If you determine the size of the field before programming the events, you might be putting the collars on before the plates.
“I’ve got 100 athletes, 10 solid judges, 5,000 square feet and nine hours to run as many events as I can.”
How many organizers have said something like that when planning a fitness competition?
I’d suggest what they’ve really got is a programming nightmare.
One of the best parts of the CrossFit Games is that organizers have the freedom to do just about anything they want. Within reason, Dave Castro and the Games team are free from concerns about space, judges, equipment, scheduling and other issues that are front and center when programming a competition at the affiliate level. The Games certainly have some limits, but the boundaries are hazy fences near the horizon and leave a lot of room for creativity when finding the Fittest on Earth.
On the other hand, local fitness competitions are often hamstrung by a host of factors, though some larger multi-day events are less encumbered. Of course, the mandate of these events is not to find the fittest athlete on Earth; that’s the job of the CrossFit Games alone. But these local throwdowns are often intended to find the fittest person who competes, yet their format won’t actually allow them to do so.
A question: How many people have programmed a competition and chosen a max snatch over a max clean and jerk simply because less plates are involved?
Another question: How many competitions feature four or five events all in the same short time domain simply because longer events eat up too much of the day?
A final question: How many competition organizers ask “how can I accommodate the most athletes?” as opposed to “how many athletes can I accommodate while still finding the fittest person?”
Got gear? If you only have two sleds, you can only run two heats at a time.
The All-Too-Common Scenario
Consider this: 100 athletes in a one-day competition starting at 8 a.m. Ignore for the moment space, judge, volunteer and equipment concerns.
If each heat of Event 1 takes seven minutes plus three minutes of transition time, you can run six heats an hour. You’ve got 100 athletes, and you can accommodate a maximum of 10 at a time. That’s 10 heats, putting you at 9:40 a.m., plus about 30 minutes of scoring catch-up and set-up/warm-up time for Event 2.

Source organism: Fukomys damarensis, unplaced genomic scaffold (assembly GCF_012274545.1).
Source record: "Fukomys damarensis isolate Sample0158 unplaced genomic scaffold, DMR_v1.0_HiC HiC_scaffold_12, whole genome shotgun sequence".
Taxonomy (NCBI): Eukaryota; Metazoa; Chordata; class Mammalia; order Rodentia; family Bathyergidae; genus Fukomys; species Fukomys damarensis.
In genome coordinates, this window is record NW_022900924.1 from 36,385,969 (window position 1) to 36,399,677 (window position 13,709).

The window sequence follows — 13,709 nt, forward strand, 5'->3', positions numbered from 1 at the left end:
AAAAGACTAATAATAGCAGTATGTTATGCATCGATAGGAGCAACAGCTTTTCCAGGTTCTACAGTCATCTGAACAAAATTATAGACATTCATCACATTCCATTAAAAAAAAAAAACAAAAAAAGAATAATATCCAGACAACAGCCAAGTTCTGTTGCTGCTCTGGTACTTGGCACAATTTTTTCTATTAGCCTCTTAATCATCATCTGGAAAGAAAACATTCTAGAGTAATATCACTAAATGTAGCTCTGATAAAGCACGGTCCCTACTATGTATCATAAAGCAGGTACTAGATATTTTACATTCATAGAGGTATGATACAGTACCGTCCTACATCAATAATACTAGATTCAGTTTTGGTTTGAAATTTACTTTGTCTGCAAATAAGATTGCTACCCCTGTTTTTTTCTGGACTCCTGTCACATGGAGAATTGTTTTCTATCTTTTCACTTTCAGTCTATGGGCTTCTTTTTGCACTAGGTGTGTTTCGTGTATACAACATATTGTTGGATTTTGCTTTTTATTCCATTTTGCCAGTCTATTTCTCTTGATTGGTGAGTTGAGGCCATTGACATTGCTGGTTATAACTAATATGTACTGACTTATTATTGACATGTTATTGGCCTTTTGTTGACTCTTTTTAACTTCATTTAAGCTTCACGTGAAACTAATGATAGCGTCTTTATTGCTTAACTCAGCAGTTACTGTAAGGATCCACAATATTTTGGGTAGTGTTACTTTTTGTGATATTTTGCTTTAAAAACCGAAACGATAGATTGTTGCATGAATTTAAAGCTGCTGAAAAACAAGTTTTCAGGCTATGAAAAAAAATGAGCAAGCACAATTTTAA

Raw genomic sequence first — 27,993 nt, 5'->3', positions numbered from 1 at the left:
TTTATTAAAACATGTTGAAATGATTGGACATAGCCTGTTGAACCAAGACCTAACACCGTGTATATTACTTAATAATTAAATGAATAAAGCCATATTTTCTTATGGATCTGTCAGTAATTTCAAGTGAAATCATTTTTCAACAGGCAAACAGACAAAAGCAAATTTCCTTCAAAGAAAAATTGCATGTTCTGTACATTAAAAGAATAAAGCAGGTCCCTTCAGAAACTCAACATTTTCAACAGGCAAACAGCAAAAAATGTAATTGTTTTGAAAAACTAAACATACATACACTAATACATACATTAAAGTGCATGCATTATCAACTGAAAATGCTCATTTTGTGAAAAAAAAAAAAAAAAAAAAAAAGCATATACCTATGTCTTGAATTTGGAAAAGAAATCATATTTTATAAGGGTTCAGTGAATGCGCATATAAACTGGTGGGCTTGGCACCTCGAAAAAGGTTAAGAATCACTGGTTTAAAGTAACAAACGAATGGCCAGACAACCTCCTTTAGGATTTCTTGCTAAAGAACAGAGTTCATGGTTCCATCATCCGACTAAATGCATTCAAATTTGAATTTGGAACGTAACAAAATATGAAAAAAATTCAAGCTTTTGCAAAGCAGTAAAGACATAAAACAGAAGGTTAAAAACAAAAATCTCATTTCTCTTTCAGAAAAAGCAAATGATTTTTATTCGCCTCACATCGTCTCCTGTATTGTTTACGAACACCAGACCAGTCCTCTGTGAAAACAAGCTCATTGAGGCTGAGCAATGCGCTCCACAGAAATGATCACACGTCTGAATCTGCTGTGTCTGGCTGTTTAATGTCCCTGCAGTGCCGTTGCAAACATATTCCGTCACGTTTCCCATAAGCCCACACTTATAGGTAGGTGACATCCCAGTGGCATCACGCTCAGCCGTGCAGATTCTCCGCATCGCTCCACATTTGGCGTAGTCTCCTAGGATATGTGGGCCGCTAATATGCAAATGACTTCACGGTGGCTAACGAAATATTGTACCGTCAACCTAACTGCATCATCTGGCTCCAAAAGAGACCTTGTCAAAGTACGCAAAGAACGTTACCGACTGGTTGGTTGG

With the seven-minute time domain covered, Event 2, starting at 10:10 a.m., tests endurance—something in the 18-minute range, leaving two minutes between heats so you can run three per hour. That means you’ve got three hours, 20 minutes of competition if you run 10 athletes per heat. Suddenly it’s 1:30 p.m. Skip lunch and add in another 30 minutes for transition, bringing you to 2 p.m.
At this point, let’s say you want to test strength with squats. On the verge of rushing, you decide on a very brisk five minutes for each athlete to establish a 5-rep max, which limits the weight you’ll need. Ten athletes per heat with a minute between heats gives you 10 in an hour, driving the end of Event 3 somewhere near 3 p.m., with the next event starting at 3:30.
This is where things can get weird. Organizers often seek to avoid running into the evening by cutting the field substantially or serving all athletes a second event in the seven-to-10-minute time domain. The former approach usually creates scoring issues, and the latter often produces a redundant event that will still take the competition past 5 p.m.
You can, of course, start earlier or run later, but after nine to 10 hours spent in the gym, it’s usually time to hand out some prizes and set the competitors loose on the kind of post-event cheat meals that demand total coverage on Facebook and Instagram.
While resources are plentiful and don’t limit programming at the CrossFit Games, a simple shortage of medicine balls can force programmers to change events at the local level.
Reverse-Engineering Your Competition
Recall that in the above scenario we only considered time and assumed you had enough space and equipment, lots of great judges, and an army of volunteers who need only coffee and not lunch. We also ignored the need for scaling between divisions, weather concerns, crowd management and all the other issues that come up when trying to run a great competition.